Milton Keynes Council has been hammered by a top judge for unlawfully removing a frail pensioner from her devoted son’s care due to social worker’s concerns about her welfare.
District Judge Timothy Mort said the council was guilty of a “deplorable” failure in delaying the investigation of concerns about the octogenarian.
Equally unacceptable was the council’s failure to apply to the Court of Protection for the necessary legal authority to remove the pensioner from her home, he added.
On top of that the elderly woman - named only as X - was taken from her house to a care home by social workers while her son was away.
“He was not informed of his mother’s whereabouts until 19 days after her removal, and then, I am told, only in response to a letter from his solicitor,” the judge said.
The council’s delay in pursuing its “safeguarding investigation” meant the woman had restricted contact with her son, he added, noting: “The way they have dealt with this case has been woefully inadequate from the start”.
“It has resulted in avoidable and unlawful interference in X’s right to liberty and security of person, and her right to respect for her private and family life and her home”.
The judge made a ruling that the woman was unlawfully deprived of her liberty between the day she was removed from her home and the making of a Court of Protection order which authorised her residence in a care home.
“I understand that the council have agreed to send letters of apology in respect of their failings to both mother and son,” said the judge.
“Those letters should be written and despatched without delay, and within the next seven days”.
X - described as an independent-minded and devout pensioner, although now suffering from dementia - was removed to the care home due to evidence of “escalating injuries” such as cuts and bruises to her head and face.
The council “filed and served a schedule of allegations concerning her son” - which were vehemently denied.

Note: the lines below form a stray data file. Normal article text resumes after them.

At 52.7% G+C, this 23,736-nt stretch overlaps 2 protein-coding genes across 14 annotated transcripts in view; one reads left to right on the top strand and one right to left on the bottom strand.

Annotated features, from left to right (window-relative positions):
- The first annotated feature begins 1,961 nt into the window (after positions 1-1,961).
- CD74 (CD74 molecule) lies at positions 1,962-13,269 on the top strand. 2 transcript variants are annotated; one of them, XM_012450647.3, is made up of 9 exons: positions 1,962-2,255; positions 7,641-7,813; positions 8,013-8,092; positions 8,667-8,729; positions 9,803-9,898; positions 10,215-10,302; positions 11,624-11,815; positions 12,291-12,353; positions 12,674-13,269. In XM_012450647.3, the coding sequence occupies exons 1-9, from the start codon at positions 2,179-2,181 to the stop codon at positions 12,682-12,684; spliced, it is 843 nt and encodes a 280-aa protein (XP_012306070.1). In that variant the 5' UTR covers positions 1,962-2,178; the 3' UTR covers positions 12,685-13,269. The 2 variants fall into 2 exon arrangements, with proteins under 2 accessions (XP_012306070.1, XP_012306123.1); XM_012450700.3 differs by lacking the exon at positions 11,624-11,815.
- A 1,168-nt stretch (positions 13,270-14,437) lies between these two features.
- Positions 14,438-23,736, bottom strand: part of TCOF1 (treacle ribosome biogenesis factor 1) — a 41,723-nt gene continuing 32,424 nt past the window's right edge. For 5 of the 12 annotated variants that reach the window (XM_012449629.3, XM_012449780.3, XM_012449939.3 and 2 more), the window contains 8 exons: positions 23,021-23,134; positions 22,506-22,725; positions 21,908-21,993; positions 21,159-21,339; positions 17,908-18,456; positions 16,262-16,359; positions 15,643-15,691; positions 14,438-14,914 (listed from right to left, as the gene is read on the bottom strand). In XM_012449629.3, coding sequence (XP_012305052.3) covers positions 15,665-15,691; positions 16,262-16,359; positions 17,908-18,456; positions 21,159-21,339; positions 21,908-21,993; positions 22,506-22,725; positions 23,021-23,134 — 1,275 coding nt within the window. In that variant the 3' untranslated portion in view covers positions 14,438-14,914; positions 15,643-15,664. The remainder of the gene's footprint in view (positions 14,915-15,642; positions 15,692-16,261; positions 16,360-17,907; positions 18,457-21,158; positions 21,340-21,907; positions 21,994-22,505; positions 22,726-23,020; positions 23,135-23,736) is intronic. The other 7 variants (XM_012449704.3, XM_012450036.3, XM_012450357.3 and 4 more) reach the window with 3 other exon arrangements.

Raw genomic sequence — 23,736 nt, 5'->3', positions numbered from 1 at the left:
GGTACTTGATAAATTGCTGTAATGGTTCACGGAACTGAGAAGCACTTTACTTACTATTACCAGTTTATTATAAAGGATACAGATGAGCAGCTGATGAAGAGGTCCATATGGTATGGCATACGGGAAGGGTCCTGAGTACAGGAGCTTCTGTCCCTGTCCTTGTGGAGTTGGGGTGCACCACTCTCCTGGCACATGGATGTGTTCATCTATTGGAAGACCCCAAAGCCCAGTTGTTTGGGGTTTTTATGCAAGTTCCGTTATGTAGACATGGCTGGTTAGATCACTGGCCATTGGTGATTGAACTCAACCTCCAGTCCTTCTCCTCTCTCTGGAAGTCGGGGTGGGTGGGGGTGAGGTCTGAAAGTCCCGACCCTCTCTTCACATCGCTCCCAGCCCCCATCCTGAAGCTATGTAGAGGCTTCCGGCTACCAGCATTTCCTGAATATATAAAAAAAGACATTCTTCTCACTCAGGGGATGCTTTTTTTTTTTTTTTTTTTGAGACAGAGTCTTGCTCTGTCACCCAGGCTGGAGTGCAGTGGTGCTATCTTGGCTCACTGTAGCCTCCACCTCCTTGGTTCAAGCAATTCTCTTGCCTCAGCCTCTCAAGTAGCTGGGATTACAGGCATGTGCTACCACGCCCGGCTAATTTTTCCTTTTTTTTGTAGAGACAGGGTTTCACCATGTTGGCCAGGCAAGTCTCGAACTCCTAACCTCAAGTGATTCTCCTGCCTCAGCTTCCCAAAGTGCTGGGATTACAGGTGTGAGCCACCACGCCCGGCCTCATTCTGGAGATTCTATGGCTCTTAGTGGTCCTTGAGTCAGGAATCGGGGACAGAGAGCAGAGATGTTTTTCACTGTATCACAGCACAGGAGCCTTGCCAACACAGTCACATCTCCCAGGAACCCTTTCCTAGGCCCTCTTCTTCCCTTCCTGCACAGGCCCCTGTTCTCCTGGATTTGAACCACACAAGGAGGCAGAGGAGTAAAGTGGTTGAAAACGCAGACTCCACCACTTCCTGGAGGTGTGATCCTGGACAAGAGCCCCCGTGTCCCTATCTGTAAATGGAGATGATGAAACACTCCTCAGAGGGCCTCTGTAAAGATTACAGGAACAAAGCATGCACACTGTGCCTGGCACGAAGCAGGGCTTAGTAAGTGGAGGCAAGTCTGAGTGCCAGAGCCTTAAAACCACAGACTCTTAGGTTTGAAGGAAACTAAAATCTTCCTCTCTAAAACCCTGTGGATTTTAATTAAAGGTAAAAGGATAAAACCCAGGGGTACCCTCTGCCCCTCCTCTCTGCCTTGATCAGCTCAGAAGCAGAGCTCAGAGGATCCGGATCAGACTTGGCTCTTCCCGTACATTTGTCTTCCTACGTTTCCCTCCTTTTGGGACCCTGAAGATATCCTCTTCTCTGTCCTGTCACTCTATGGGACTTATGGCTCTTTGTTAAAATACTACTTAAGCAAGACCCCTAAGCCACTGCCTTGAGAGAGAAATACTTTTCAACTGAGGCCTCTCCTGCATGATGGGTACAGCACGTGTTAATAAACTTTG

However, 16 months after removing the mother, the council dropped the allegations and the police took no action.
Council officers told the court that their “safeguarding practices” have been comprehensively reviewed in the light of X’s case.
The safeguarding investigation - when was finally completed in September last year - concluded that neither the son nor his companion had sought “appropriate and timely treatment for the mother”.
Investigators concluded that X had “suffered acts of neglect or omission” and should not be returned to the couple’s case. The son bitterly disputed those findings.
The judge said the council’s reform of its practices had “come too late for the mother”. He added: “She has been removed from her home and detained unlawfully.
“She has no prospect of being able to return to her home. Her son has had allegations raised against him by Milton Keynes Council which he has denied and which have not been pursued. These allegations have led to restrictions on contact between mother and son.”
The judge said he had also heard testimony from the son who is “undoubtedly devoted to his mother”.
“He visits her on a daily basis unless prevented by illness,” said the judge, who noted that he had cared for his sick mother at home for nearly four years before her removal.
The likely future scenario is that the mother will remain in care, although with regular visits and outings.